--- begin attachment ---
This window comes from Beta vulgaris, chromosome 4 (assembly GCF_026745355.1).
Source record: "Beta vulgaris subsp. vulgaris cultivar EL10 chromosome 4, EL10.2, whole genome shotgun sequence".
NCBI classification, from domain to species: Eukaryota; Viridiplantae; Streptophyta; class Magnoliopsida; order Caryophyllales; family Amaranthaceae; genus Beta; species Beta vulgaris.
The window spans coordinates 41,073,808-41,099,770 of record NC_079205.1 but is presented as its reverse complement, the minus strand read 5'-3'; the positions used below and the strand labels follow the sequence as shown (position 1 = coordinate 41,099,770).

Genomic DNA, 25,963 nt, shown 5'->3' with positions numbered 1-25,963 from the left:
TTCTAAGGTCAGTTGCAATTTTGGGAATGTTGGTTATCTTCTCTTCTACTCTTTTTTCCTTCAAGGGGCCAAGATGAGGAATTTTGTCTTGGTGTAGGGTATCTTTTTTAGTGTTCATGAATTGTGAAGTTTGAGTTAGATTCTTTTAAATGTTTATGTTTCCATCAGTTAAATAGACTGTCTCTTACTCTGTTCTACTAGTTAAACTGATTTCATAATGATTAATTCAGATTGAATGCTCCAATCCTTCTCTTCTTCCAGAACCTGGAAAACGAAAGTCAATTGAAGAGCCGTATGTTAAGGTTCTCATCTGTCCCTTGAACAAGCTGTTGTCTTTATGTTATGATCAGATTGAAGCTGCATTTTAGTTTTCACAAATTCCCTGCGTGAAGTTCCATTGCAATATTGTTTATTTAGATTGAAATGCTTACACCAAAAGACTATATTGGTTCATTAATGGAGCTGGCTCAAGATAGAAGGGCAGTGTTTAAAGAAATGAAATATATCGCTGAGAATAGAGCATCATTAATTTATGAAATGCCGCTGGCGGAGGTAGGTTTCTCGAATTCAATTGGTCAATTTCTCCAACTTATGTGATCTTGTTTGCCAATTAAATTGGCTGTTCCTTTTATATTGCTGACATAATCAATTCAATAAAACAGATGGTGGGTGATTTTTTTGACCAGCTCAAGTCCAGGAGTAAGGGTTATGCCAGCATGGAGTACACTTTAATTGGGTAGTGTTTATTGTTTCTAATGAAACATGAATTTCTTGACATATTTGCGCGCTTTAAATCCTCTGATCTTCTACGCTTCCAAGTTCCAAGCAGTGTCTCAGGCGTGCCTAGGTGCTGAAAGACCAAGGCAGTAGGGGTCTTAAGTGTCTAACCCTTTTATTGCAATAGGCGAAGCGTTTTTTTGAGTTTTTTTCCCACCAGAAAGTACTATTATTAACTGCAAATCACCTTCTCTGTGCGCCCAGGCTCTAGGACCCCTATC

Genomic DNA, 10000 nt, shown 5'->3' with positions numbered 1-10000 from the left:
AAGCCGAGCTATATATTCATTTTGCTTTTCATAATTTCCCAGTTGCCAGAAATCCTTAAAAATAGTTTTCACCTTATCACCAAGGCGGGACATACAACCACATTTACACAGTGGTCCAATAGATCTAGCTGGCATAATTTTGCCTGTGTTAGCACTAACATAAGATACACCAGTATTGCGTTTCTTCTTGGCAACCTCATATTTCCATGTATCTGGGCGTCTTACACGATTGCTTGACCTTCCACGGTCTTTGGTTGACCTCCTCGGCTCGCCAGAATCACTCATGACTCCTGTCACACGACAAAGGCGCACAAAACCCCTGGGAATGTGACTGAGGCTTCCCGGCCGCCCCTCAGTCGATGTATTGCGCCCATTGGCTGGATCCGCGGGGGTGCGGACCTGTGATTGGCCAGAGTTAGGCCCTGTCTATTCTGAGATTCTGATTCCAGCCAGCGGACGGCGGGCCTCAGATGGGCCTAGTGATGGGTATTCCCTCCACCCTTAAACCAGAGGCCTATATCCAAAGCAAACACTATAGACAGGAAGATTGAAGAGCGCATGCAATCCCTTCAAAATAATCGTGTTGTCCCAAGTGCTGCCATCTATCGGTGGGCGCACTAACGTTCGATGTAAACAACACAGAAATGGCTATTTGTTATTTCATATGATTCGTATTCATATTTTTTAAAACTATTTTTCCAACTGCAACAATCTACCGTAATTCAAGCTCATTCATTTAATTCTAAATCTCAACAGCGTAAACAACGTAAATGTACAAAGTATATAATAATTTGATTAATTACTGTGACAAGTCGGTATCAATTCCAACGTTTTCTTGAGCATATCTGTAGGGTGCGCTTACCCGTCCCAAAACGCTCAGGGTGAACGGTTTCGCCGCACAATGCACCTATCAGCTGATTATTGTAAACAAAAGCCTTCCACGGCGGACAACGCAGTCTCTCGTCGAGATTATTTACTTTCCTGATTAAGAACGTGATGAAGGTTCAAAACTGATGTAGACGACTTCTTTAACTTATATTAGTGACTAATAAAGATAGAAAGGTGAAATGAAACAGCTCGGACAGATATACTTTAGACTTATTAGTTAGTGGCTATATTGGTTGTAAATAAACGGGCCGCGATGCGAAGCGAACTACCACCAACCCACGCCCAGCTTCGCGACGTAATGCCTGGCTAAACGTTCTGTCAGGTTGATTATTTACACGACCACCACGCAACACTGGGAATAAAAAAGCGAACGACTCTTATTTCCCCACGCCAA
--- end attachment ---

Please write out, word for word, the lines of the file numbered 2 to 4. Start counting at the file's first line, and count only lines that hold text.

Source record: "Beta vulgaris subsp. vulgaris cultivar EL10 chromosome 4, EL10.2, whole genome shotgun sequence".
NCBI classification, from domain to species: Eukaryota; Viridiplantae; Streptophyta; class Magnoliopsida; order Caryophyllales; family Amaranthaceae; genus Beta; species Beta vulgaris.
The window spans coordinates 41,073,808-41,099,770 of record NC_079205.1 but is presented as its reverse complement, the minus strand read 5'-3'; the positions used below and the strand labels follow the sequence as shown (position 1 = coordinate 41,099,770).